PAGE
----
The financial fall-out is harrowing enough, but it’s the emotional and professional impact on the organisers and writers that really stings. “It’s genuinely crushing, seeing all that work go to waste for no good reason,” says Saraid de Silva. “It’s also just confusing because it’s so murky and sinister to cancel like this. It seems like it must be motivated out of some kind of hatred, to throw away so many years of preparation and give us no explanation. It makes me feel like no matter how much care and love organisers on the ground put into things, we still don’t matter. Huge institutions will do whatever they want.” 

Poet Laureate Chris Tse adds that: “It’s astounding that a supposedly venerated institution could behave in such an unprofessional manner. This decision undermines the work of dedicated individuals and organisations who have worked hard to create a festival to uplift the Asian diaspora community, particularly when anti-Asian sentiment has been on the rise since the pandemic.”

A collage of international twitter dismay and calls for accountability.

In terms of literary stakes, it has always been extremely hard for New Zealand writers to break into the American market, which makes high-profile events like AALF so sought after. The chance to engage with international audiences, network and begin new collaborations was a big focus for Slow Currents’ attendance at AALF, and to enhance that work, literary advocate and writer Paula Morris was supporting Slow Currents to develop a festival-specific publication that the cohort were going to use to showcase writers from across Aotearoa to US agents, publishers, and festivals.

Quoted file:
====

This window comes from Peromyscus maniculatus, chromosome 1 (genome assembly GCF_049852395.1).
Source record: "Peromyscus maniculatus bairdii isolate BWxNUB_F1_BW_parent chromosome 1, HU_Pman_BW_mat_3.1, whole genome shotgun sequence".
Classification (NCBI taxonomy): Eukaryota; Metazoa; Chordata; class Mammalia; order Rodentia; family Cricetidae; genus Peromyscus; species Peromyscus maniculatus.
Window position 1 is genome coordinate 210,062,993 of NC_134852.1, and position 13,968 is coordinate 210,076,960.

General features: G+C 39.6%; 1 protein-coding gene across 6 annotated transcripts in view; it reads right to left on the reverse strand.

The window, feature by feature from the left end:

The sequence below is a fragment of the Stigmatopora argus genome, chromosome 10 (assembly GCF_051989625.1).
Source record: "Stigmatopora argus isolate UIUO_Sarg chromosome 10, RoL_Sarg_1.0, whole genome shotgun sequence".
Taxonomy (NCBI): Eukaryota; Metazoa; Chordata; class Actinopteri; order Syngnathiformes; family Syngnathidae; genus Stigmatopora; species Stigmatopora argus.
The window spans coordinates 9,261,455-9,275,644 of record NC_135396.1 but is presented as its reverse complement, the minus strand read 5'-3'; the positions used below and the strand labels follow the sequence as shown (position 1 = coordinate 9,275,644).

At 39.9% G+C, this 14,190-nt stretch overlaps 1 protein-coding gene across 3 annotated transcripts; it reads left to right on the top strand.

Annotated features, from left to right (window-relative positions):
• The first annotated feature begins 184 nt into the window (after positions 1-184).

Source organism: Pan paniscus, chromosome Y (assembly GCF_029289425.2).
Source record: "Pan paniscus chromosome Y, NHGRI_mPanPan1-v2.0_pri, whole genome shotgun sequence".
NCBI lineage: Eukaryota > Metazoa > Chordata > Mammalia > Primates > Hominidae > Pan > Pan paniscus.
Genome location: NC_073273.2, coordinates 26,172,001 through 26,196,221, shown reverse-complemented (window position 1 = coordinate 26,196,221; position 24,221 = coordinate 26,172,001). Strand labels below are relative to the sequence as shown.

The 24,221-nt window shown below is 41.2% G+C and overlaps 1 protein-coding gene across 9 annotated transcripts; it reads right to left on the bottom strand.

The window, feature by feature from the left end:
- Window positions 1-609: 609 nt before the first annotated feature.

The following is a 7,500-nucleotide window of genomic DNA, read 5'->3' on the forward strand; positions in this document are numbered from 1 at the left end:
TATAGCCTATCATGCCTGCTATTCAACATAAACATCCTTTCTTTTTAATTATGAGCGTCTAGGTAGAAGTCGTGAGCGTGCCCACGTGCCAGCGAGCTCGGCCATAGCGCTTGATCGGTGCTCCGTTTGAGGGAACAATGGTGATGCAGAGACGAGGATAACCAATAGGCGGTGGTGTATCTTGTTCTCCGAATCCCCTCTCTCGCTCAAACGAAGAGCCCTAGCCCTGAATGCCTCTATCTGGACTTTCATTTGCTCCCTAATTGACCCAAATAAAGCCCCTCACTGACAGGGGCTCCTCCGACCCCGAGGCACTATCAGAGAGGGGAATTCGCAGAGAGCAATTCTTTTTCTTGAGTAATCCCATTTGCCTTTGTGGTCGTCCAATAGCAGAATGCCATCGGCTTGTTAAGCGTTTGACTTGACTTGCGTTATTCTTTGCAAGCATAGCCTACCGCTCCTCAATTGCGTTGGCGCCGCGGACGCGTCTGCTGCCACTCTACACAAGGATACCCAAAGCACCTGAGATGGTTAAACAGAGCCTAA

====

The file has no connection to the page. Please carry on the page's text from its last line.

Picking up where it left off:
An open letter from the “2023 Asian American Literature Festival Partners and Participants” is now being circulated, addressed to staff at the Smithsonian Asian Pacific American Centre (APAC). The letter writes to “condemn” the cancellation of the festival and calls on “the Smithsonian to be accountable for the harms this cancellation has caused.”

According to the website, the AALF is “is the only festival of its kind: literature meets the museum, where literature comes off the page and takes full, multisensory life – from immersive poetry installations and mystery novel ‘Escape Rooms’ to campfire-style queer ghost stories and workshops on refugee memory work.” 

One silver lining is that the Slow Currents cohort will still be travelling to the US this August to complete the 10-day residency, which is partly supported by the Creative New Zealand funding. Though without the support that the Smithsonian had originally offered, Tan says they will have to re-arrange accommodation plans, as they can no longer afford them. 

You can read the open letter to The Smithsonian and sign it if you wish to. A template letter has been provided if you’d like to support the writers and organisers who were due to participate in AALF 2023.